Sleeping Through The Night: How Counseling Can Help With Toddler Sleep Issues

If you have a toddler, then chances are that you have experienced some sort of sleep issue. The definition of when sleep issues become a problem for toddlers differs depending on who you ask, but most experts agree that it is significant when it takes your toddler more than 30 minutes to fall asleep at least three nights a week for at least three months or if sleep issues cause significant issues in your or your child's waking life. If you find yourself frustrated with your toddler's sleep schedule, keep reading to determine if counseling can help your toddler get better sleep.

Understanding the Causes of Sleep Issues 

Sleep issues in toddlers can manifest in a multitude of ways. For example, your child may not want to stay in bed, or they may take a long time to fall asleep, cry for you when they wake up at night, have nightmares, or wake up too early in the morning. For each of these issues, there are a multiple physical, mental, emotional, and behavioral causes that can contribute to the sleep issue.

Counseling for sleep issues in toddlers usually begins with a thorough assessment of the child's current routine, including their activities and diet in addition to routines related directly to falling and staying asleep. This can help you and your counselor define exactly what issues your toddler is having and determine what may be causing these sleep issues in your toddler.  

Understanding the Effects of Prolonged Sleep Issues 

Prolonged sleep issues can have negative affects for the child and parents. It can also negatively affect other children in the home if your toddler's sleep issues disrupt their sleep.

Some effects of sleep deprivation in toddlers include being overly emotional, having difficulty concentrating or focusing during play, being hyperactive, displaying defiant behavior and having increased difficulty falling asleep.

Parents of children with sleep issues may not be getting enough sleep and can get frustrated with their child's sleep issues. This can lead to negative emotions. For example, in a 2003 study, it was found that sleep issues in toddlers are linked to a higher frequency of maternal depression. 

Counseling for Sleep Issues 

While sleep issues in toddlers can be common, if they are prolonged and you start to see negative effects in yourself or your child, you might consider counseling for you or your child. In many cases, cognitive-behavioral therapy is suggested. After your counselor helps explore your family dynamics, they will usually suggest one or more techniques for you to implement at home to help your child fall asleep and stay asleep throughout the night.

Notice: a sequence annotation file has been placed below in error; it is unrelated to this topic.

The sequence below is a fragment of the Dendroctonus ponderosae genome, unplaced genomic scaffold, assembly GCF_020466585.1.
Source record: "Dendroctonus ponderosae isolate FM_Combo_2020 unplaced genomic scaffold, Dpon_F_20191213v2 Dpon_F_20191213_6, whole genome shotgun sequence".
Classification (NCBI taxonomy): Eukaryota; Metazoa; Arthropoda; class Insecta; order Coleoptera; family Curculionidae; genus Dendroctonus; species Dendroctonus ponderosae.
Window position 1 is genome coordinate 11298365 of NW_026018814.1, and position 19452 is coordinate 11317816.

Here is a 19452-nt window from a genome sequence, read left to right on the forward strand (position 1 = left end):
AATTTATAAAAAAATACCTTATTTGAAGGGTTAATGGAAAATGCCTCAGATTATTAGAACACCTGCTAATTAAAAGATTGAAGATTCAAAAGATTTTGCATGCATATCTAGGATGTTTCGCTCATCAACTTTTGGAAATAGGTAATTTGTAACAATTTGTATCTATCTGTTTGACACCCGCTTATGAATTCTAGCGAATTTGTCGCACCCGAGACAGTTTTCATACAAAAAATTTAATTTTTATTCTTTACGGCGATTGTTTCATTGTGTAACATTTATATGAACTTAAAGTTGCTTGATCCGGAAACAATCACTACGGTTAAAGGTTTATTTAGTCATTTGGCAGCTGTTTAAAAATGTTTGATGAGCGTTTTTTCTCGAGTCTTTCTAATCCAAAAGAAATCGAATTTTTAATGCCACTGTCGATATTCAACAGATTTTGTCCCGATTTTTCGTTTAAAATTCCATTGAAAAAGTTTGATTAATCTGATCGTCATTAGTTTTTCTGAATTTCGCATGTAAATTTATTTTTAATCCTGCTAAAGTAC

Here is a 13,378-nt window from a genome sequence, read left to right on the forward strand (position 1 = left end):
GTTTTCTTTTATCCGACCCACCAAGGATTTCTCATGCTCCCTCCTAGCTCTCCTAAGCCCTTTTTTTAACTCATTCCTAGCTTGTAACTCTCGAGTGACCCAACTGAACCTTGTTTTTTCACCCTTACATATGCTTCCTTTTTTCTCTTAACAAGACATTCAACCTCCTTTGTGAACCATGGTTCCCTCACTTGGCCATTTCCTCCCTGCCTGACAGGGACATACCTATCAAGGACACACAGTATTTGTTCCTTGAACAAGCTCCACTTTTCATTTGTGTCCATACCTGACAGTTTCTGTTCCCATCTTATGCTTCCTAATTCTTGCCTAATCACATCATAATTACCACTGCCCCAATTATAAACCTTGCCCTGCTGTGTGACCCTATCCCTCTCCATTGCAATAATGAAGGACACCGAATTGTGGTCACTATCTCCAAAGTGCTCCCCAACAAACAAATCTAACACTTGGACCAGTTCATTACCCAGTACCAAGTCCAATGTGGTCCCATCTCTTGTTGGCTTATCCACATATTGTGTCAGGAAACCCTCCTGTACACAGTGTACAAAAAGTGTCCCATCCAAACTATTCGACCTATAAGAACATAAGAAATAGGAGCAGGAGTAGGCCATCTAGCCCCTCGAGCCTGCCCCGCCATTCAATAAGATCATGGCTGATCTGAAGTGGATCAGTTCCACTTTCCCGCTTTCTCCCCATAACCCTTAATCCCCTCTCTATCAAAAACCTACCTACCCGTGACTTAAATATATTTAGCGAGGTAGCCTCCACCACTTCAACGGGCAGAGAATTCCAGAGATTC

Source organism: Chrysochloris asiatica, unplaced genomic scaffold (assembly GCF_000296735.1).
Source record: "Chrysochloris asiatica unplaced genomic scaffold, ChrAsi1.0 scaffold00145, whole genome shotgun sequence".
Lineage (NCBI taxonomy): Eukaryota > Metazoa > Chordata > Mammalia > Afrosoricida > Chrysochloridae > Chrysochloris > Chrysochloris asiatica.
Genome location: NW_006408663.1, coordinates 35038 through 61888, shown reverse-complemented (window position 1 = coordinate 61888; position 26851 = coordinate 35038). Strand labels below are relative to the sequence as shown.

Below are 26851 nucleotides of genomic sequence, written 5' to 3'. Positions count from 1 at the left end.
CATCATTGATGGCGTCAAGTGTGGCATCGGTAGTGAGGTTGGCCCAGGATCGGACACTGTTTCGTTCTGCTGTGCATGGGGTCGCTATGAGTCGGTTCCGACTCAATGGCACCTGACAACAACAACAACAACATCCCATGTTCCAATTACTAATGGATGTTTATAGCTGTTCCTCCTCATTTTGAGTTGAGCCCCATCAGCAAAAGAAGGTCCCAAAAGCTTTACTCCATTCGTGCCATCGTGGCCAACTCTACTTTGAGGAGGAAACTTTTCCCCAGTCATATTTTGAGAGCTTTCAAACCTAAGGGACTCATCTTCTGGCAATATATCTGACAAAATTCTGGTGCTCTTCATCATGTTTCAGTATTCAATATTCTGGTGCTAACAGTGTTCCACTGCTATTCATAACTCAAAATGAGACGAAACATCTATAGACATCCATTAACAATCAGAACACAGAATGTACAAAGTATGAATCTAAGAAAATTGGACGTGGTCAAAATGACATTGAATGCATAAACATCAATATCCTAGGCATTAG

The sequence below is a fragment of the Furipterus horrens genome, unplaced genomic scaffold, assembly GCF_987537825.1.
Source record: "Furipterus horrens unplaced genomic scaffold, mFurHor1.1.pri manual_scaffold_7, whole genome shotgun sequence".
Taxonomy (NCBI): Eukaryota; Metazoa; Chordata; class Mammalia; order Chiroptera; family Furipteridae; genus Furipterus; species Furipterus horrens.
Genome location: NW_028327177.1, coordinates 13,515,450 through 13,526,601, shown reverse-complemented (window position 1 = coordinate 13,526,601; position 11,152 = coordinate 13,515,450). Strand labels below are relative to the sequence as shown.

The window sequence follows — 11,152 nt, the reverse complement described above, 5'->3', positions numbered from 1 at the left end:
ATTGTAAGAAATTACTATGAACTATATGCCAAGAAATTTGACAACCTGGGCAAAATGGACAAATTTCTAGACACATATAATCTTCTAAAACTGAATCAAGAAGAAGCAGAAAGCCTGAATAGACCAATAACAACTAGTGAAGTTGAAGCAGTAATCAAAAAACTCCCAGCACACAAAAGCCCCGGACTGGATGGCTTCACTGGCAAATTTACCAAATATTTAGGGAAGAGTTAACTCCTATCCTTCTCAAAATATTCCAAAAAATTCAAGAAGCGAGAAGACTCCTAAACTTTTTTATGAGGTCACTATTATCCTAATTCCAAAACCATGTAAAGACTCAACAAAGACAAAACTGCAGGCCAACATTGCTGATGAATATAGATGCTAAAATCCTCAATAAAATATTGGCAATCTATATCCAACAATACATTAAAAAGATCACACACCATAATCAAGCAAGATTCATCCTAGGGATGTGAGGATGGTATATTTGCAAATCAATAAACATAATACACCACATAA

For example, a counselor may suggest the extinction technique, which involves putting your child to bed at a certain time and then ignoring your child's protests until a designated time in the morning. Alternatively, they may suggest establishing a positive nighttime routine for your child. 

Your counselor may also suggest dietary changes, including changing the time of your child's last meal before bed and the amount of liquids they drink throughout the day. 

Counseling for the Parents vs. Counseling for the Child 

Counseling for toddlers with sleep issues is usually directed at the parents. Counselors help teach you how to assess and meet your child's particular sleep needs. They may also help you learn how to set limits and create new routines in your own life that support positive sleep habits in your child. 

However, if your child is having nightmares or night terrors or is afraid to fall asleep, and you think that there might be issues your child is having difficulty processing, such as moving, you and your partner divorcing, or the loss of a loved one, then you might look into play therapy for your child. Play therapy can be effective in children as young as two years old, and can help young children express and process their emotions. 

If you have tried some techniques for better toddler sleep on your own but your toddler is still having problems sleeping, talk to a counseling center like Comprehensive Behavioral Health Associates Inc about your options for adult or child counseling to help with your sleep issues.